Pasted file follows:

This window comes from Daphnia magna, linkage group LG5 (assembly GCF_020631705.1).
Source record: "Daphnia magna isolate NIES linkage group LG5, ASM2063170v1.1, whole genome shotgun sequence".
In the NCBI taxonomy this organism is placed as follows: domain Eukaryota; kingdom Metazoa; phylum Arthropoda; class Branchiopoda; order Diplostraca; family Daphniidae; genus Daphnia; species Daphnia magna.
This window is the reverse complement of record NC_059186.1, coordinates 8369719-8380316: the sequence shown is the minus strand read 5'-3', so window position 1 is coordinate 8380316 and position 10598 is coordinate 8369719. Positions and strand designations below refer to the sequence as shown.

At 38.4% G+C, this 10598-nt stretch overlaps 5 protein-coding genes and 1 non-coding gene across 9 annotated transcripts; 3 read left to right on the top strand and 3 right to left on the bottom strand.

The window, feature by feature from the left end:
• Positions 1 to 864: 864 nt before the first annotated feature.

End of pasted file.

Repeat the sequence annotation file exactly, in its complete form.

This window comes from Daphnia magna, linkage group LG5 (assembly GCF_020631705.1).
Source record: "Daphnia magna isolate NIES linkage group LG5, ASM2063170v1.1, whole genome shotgun sequence".
In the NCBI taxonomy this organism is placed as follows: domain Eukaryota; kingdom Metazoa; phylum Arthropoda; class Branchiopoda; order Diplostraca; family Daphniidae; genus Daphnia; species Daphnia magna.
This window is the reverse complement of record NC_059186.1, coordinates 8369719-8380316: the sequence shown is the minus strand read 5'-3', so window position 1 is coordinate 8380316 and position 10598 is coordinate 8369719. Positions and strand designations below refer to the sequence as shown.

At 38.4% G+C, this 10598-nt stretch overlaps 5 protein-coding genes and 1 non-coding gene across 9 annotated transcripts; 3 read left to right on the top strand and 3 right to left on the bottom strand.

The window, feature by feature from the left end:
• Positions 1 to 864: 864 nt before the first annotated feature.